ASCD Report Examines Connection Between Poverty and Education
Alexandria, Va.—ASCD, a global community dedicated to excellence in learning, teaching, and leading, has released a new report on poverty and education. The report summarizes the issues, discussions, and findings from the association's spring 2015 Whole Child Symposium, which took place in May at the Newseum in Washington, D.C. The panelists, representing various roles across education, discussed the link between poverty and education, how poverty affects schools and classrooms, and the actions educators, policymakers, and community members can take to ensure positive outcomes for our nation’s children.
"If we do not address poverty as it relates to each child's ability to learn, we will surely bear the grave consequences of not dealing with it," said Sean Slade, moderator of the Whole Child Symposium and ASCD director of outreach. "This report highlights key points we must carefully consider and candidly discuss, so we can create an education system where each child has equal worth and potential."
The event focused on two defining moments: the recent A New Majority Research Bulletin from the Southern Education Foundation—which highlights the fact that more than half of public school students now come from low-income households—and the passing of 51 years since President Lyndon B. Johnson launched the War on Poverty. With these two moments as the backdrop, the panel discussions focused both on systems change as well as actions that can take place across the school and in the classroom. The report's highlighted findings include the following:
- Inequitable Funding Mechanisms—The majority of public school systems in the United States receive a proportion of their funding from local property taxes; students’ ability to receive high-quality educations is often predetermined by their zip codes.
- Inflexible Funding Formulas—Title I of the Elementary and Secondary Education Act (ESEA), which provides federal funding to help local school districts meet the needs of disadvantaged students, was designed to alleviate many of the educational concerns associated with low income in our nation’s schools. However, for many educators, it has become an underresourced and inflexible system that inadvertently perpetuates the issues.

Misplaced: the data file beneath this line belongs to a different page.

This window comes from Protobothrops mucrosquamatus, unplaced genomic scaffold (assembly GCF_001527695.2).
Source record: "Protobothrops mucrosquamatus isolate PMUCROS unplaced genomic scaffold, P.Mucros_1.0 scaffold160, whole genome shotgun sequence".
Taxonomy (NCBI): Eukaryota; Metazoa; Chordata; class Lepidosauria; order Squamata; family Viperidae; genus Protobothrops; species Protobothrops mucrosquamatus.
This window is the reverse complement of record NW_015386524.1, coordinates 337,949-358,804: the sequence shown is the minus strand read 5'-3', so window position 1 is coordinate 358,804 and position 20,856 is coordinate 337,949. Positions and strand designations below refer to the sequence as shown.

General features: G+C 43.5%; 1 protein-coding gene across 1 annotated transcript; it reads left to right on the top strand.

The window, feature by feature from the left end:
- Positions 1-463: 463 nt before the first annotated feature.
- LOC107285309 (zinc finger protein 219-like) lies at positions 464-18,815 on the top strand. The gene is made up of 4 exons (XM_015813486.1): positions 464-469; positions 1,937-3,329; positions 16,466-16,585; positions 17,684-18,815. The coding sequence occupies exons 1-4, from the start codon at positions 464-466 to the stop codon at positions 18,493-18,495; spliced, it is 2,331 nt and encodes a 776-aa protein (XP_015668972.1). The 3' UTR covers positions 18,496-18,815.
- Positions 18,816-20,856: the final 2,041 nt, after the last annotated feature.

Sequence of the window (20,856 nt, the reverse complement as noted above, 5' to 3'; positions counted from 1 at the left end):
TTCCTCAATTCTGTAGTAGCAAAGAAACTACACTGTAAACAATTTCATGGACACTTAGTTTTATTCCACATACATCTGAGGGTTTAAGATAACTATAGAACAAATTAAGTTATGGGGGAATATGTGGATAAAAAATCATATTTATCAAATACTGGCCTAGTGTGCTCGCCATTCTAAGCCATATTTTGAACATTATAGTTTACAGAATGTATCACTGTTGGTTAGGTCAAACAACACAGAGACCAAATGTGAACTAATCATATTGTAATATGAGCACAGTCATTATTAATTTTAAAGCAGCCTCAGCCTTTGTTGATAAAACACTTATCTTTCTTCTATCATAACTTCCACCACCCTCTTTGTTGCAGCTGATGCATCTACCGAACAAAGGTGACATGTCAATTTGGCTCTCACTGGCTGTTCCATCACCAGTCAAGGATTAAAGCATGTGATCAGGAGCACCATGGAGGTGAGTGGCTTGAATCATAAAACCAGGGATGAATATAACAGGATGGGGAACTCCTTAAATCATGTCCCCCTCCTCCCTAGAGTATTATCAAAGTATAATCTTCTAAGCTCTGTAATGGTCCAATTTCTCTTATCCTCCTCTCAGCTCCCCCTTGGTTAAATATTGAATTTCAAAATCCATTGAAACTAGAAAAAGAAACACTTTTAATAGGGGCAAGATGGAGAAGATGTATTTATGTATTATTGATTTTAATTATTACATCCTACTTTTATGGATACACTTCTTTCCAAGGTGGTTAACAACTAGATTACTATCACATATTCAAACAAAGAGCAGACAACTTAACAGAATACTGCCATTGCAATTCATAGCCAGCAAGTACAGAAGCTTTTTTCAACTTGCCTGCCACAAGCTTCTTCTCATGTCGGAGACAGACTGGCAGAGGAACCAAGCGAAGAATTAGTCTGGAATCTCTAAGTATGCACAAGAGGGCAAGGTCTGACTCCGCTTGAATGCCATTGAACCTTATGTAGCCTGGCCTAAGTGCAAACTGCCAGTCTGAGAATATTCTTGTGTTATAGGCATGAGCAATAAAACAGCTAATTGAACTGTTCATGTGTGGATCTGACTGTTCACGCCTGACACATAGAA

- The Power of Relationships—Providing all students, in particular those from low-income households, with a nurturing and supportive classroom environment is an essential part of ensuring their success. It requires minimal financial investment and pays huge dividends.
- The Importance of Cultural Competency—Referring to poverty as a culture implies that it is a part of the students rather than just the reality of their current circumstances. Such a mindset runs counter to the premise that education is the best antidote to poverty. Panelist Kathleen Budge explained that kids living in poverty are not of poverty: “Although that seems like . . . maybe splitting hairs, being in something is different than being of it. And there’s such a bigger, I think a more . . . hopeful message that’s very real when we think about separating kids’ growing identities [from] their living conditions.”
Steve Suitts, panelist and author of A New Majority Research Bulletin, summarized the situation: "We've reached the juncture in our public schools where the education of low-income students is not simply a matter of equity and fairness. It's a matter of our national future, because when one group becomes the majority of our students, they define what that future is going to be in education more than any other group."
To view video archives of the event, read about the panelists, and learn more about ASCD’s spring 2015 Whole Child Symposium, visit www.ascd.org/wcsymposium. For more information on ASCD’s Whole Child approach to education and its mission to promote the overall, long-term development of children, visit www.ascd.org/wholechild.